Brane worlds

We treated some aspects of a first answer to the question of where these extra dimensions are hiding. There are other, more modern answers to this question, of which we will treat one in more detail in the chapter on branes. But to introduce branes properly, and to understand how they provide an alternative answer to that question, we first need to introduce a few more properties of string theory.


Illustrative footnote: An expert points out to me:

"Dear J,

I was wandering around the net, and encountered your web site on string theory. It looks very nice, a really thoughtful service.

One comment: I would quibble with your characterization that string theory predicts 10 dimensions. It is not known to predict
this--string theory can be formulated in any dimensionality; it is just that one does not have a classical solution with exactly flat space in any dimensionality. The leading effect of venturing away from the critical dimension is that one finds a tree level dilaton potential, which forces us to solve the dilaton and graviton equations of motion nontrivially rather than finding a constant-dilaton
Minkowski space solution. Other contributions to the dilaton potential from branes, fluxes, orientifolds, etc. allow us to find compensating forces on the dilaton that fix it. (Or one can consider the linear dilaton background in cases it makes sense,
as in the 2d string.) Since we don't live in precisely flat space, the critical dimension is not a condition we know to impose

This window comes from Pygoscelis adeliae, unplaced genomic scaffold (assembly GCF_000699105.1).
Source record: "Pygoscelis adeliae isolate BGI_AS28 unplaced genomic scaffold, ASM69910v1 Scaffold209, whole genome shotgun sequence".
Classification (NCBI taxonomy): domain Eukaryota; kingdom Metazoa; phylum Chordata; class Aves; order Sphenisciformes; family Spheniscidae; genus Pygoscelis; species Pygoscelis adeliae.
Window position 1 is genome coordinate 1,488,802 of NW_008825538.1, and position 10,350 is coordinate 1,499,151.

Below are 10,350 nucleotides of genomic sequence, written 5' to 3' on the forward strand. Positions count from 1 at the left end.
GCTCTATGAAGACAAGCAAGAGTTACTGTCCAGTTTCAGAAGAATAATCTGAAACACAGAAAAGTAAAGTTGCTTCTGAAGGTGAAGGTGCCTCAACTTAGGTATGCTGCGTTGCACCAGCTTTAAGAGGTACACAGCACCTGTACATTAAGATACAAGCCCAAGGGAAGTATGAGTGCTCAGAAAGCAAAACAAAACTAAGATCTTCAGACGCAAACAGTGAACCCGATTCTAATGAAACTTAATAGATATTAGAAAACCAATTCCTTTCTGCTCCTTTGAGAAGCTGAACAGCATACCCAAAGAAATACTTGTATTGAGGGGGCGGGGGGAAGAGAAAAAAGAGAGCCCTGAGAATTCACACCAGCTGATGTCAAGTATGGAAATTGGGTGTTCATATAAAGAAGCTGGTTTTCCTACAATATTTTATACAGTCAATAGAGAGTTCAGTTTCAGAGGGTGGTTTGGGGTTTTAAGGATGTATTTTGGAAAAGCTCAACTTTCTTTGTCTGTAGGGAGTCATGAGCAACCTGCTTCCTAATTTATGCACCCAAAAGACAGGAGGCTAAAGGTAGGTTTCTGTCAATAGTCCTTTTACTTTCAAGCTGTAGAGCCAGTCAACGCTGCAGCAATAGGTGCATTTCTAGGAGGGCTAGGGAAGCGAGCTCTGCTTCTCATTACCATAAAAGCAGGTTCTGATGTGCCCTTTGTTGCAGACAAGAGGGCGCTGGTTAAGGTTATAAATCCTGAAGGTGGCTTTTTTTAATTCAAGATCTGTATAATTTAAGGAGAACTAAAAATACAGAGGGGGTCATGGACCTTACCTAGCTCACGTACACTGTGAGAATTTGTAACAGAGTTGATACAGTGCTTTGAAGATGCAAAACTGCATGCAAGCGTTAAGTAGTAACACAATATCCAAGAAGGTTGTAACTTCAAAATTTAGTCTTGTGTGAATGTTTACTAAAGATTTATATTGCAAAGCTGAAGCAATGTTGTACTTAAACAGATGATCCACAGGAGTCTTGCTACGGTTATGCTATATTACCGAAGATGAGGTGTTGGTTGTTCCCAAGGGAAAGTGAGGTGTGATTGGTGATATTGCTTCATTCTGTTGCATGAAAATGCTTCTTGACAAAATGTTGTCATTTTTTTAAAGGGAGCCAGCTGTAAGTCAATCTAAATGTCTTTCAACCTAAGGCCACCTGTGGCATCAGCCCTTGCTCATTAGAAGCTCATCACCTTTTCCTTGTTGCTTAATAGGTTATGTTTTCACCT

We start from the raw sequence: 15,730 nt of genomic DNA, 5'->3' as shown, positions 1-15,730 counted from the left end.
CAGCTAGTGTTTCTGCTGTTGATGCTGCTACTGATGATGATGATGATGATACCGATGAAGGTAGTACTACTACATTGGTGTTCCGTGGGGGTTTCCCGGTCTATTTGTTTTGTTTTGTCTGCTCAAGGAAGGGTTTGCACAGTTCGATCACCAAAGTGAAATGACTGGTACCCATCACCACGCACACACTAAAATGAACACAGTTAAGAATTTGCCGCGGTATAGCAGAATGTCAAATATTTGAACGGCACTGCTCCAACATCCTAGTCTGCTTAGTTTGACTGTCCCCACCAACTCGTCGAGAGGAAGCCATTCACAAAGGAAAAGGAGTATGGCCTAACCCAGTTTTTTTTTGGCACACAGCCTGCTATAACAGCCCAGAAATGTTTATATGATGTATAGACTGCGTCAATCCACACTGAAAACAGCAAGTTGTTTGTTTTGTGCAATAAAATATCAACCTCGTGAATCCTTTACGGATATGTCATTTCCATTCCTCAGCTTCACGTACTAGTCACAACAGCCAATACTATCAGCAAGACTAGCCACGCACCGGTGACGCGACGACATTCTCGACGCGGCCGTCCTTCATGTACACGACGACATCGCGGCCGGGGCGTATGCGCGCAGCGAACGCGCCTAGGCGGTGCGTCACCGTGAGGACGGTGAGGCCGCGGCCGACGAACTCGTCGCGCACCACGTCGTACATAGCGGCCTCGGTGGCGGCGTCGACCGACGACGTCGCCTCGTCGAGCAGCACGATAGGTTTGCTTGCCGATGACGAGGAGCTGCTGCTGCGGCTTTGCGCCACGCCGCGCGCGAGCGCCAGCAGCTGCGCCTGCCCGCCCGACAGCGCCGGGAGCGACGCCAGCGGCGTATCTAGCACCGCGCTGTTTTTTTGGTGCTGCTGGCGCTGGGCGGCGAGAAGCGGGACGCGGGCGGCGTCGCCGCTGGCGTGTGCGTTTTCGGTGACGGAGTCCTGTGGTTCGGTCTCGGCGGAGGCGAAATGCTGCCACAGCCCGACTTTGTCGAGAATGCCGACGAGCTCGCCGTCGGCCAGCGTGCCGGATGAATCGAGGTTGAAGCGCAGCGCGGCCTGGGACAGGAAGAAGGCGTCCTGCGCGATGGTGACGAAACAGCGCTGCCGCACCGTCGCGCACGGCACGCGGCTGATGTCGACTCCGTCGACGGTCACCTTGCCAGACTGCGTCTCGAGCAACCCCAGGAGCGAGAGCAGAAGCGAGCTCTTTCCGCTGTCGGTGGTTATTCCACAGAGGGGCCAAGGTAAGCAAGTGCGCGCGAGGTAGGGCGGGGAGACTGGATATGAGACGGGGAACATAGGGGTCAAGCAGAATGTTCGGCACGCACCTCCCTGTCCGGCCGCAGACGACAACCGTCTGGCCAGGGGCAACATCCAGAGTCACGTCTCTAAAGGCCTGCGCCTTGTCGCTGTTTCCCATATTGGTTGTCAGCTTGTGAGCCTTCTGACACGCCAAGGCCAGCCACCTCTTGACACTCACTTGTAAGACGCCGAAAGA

even phenomenologically. It might transpire that SUSY provides a reason to focus on the critical dimension (I also find this a very plausible possibility), but this is not known at the moment either experimentally or theoretically. Best regards, E"

To translate: when I say string theory predicts 9+1 dimensions, my colleague believes I make quite a few hidden assumptions (that I may need to explain in lay terms). My colleague is right, of course, and she refers to established technical results to support her case. I include the comment as a footnote, not merely as a fair correction to the above, but also to illustrate that we discuss about how to present string theory results to the layman, and that when we argue, we can use a technical language not accessible to all. To truly do justice to her comment, the task set out for me is to explain the content of the comment (on which experts agree) in understandable terms. I may implement this later on ...